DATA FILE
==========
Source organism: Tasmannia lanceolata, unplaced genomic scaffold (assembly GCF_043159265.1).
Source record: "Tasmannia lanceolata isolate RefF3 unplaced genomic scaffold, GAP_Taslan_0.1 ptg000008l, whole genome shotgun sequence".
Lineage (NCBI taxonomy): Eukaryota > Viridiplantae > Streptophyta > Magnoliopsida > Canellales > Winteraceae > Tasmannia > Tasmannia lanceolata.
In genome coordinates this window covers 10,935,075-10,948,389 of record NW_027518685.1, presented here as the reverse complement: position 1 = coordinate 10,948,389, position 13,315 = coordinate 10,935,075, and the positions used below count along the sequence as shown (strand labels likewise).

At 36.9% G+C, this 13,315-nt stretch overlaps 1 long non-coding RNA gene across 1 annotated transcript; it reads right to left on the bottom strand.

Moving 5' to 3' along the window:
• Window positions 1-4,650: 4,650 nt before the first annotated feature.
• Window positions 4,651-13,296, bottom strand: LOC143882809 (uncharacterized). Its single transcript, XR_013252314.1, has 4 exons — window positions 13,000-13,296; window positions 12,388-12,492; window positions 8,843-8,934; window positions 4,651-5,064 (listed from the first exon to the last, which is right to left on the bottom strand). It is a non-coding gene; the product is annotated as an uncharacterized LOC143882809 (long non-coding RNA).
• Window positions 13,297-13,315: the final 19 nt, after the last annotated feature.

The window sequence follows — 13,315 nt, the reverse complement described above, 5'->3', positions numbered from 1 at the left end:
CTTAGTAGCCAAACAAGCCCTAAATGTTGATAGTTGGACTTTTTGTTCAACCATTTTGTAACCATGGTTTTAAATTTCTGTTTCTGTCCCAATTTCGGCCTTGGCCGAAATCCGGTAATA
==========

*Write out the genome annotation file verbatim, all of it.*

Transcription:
Source organism: Tasmannia lanceolata, unplaced genomic scaffold (assembly GCF_043159265.1).
Source record: "Tasmannia lanceolata isolate RefF3 unplaced genomic scaffold, GAP_Taslan_0.1 ptg000008l, whole genome shotgun sequence".
Lineage (NCBI taxonomy): Eukaryota > Viridiplantae > Streptophyta > Magnoliopsida > Canellales > Winteraceae > Tasmannia > Tasmannia lanceolata.
In genome coordinates this window covers 10,935,075-10,948,389 of record NW_027518685.1, presented here as the reverse complement: position 1 = coordinate 10,948,389, position 13,315 = coordinate 10,935,075, and the positions used below count along the sequence as shown (strand labels likewise).

At 36.9% G+C, this 13,315-nt stretch overlaps 1 long non-coding RNA gene across 1 annotated transcript; it reads right to left on the bottom strand.

Moving 5' to 3' along the window:
• Window positions 1-4,650: 4,650 nt before the first annotated feature.
• Window positions 4,651-13,296, bottom strand: LOC143882809 (uncharacterized). Its single transcript, XR_013252314.1, has 4 exons — window positions 13,000-13,296; window positions 12,388-12,492; window positions 8,843-8,934; window positions 4,651-5,064 (listed from the first exon to the last, which is right to left on the bottom strand). It is a non-coding gene; the product is annotated as an uncharacterized LOC143882809 (long non-coding RNA).
• Window positions 13,297-13,315: the final 19 nt, after the last annotated feature.

The window sequence follows — 13,315 nt, the reverse complement described above, 5'->3', positions numbered from 1 at the left end:
CTTAGTAGCCAAACAAGCCCTAAATGTTGATAGTTGGACTTTTTGTTCAACCATTTTGTAACCATGGTTTTAAATTTCTGTTTCTGTCCCAATTTCGGCCTTGGCCGAAATCCGGTAATA